05. Storage Capacity Planning

Planning capacity

Capacity reserve

When disk failure happens, it is necessary to have some capacity reserve to have immediate capacity to rebuild to. So for example if one disk in one node disconnects, there will be reserved capacity to have required number of copies (2 copies in 2-way mirror, 3 copies in 3-way mirror).

It is recommended to have largest disk capacity in each node not occupied - reserved. For calculation you can use http://aka.ms/s2dcalc. It is not necessary to mark disk as “reserved” or anything like that as it all about not consuming capacity of one disk.

Since we regular maintenance is required (security patches), reboot might be necessary. Or for example if any hardware upgrade is done (for example increasing RAM), node might need to be put into maintenance mode or even shut down. If VMs are required to run, then there has to be capacity (RAM) to keep VMs running on rest of the nodes.

With more than 5 nodes it might make sense to reserve entire node. You will have capacity for VMs when node in maintenance, and you will be also able to rebuild if one node is completely lost - assuming all disks damaged (which is usually unlikely to happen as usually just one component fails and can be replaced withing service agreement).

Resiliency options

Mirror (two-way and three-way)

Two-way mirroring writes two copies of everything. Its storage efficiency is 50% - to write 1TB of data, you need at least 2TB of physical storage capacity. Likewise, you need at least two fault domains. By default, fault domain is Storage Scale Unit (which translates into server node). Fault domain can be also Chassis or Rack. Therefore if you have two node cluster, two-way mirroring will be used.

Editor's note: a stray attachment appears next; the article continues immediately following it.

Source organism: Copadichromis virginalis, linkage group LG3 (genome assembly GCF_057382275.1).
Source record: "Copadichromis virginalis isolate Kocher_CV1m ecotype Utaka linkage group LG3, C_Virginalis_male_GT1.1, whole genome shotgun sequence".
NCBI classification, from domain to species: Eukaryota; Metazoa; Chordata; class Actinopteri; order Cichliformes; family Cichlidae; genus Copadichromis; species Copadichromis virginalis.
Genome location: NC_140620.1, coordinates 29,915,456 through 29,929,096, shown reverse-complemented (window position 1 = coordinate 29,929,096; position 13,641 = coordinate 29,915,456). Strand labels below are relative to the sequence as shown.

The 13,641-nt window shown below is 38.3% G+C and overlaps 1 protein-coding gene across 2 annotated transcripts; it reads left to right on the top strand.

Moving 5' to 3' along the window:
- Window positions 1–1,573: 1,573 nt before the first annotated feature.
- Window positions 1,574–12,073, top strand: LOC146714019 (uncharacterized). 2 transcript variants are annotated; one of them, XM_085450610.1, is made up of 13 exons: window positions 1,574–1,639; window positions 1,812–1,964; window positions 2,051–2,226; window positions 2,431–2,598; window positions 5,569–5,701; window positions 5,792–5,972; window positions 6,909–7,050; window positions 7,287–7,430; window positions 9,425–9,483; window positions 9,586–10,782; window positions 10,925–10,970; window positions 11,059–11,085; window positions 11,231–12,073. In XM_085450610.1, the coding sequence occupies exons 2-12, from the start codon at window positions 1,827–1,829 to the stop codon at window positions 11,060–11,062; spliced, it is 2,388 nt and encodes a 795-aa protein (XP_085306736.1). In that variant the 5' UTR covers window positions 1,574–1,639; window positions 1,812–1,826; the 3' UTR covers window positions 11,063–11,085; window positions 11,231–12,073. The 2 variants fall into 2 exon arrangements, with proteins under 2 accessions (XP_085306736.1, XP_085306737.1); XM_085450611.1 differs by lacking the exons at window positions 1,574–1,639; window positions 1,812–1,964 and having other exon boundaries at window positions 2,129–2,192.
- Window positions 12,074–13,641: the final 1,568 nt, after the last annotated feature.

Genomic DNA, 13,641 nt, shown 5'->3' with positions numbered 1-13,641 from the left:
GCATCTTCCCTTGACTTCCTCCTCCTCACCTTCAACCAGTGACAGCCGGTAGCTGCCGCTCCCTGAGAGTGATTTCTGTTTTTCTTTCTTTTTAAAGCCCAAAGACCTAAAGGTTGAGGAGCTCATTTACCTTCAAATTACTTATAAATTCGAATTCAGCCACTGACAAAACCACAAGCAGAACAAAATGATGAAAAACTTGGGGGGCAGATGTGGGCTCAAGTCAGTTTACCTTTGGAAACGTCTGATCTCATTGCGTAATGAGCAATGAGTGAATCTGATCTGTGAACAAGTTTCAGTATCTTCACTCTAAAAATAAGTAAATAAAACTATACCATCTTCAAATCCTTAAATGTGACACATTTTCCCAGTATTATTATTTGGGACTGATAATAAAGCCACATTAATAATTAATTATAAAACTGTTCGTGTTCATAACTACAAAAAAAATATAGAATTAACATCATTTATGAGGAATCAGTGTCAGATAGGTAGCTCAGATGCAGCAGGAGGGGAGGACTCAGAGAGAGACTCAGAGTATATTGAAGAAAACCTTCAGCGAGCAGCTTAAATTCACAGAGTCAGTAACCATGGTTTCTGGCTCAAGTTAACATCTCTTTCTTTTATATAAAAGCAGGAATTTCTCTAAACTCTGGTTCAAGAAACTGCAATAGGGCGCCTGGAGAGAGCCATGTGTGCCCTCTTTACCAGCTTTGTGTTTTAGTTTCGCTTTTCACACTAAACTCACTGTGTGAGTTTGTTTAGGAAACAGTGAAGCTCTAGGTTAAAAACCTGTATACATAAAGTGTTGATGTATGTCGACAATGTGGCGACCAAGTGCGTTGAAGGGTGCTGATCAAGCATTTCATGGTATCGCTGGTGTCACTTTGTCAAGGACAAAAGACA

With three-way mirror, the storage efficiency is 33.3% - to write 1TB of data, you need at least 3TB of physical storage capacity. Likewise you need to have at least three fault domains. If you have 3 nodes, by default three-way mirror will be used.


Dual parity implements Reed-Solomon error-correcting codes to keep two bitwise parity symbols, thereby providing the same fault tolerance as three-way mirroring (i.e. up to two failures at once), but with better storage efficiency. It most closely resembles RAID-6. To use dual parity, you need at least four hardware fault domains – with Storage Spaces Direct, that means four servers. At that scale, the storage efficiency is 50% – to store 2 TB of data, you need 4 TB of physical storage capacity.

With increasing number of fault domains (nodes), local reconstruction codes, or LRC can be used. LRC can decrease rebuild times as only local (local group) parity can be used to rebuild data (there is one local and one global parity in dataset).

Mirror-Accelerated Parity

Spaces Direct volume can be part mirror and part parity. Writes land first in the mirrored portion and are gradually moved into the parity portion later. Effectively, this is using mirroring to accelerate erasure coding.

To mix three-way mirror and dual parity, you need at least four fault domains, meaning four servers.

The storage efficiency of mirror-accelerated parity is in between what you’d get from using all mirror or all parity, and depends on the proportions you choose


Scoped volumes

With increasing number of nodes it might be useful to put data only on selected nodes to better control what data will be accessible in case of failure of certain nodes. With scoped volumes, volumes can system tolerate more than 2 nodes failure while keeping volumes online.

Cache drives

Faster media can be used as cache. If HDDs are used, cache devices are mandatory. Cache drives do not contribute to capacity.

For more information about cache visit docs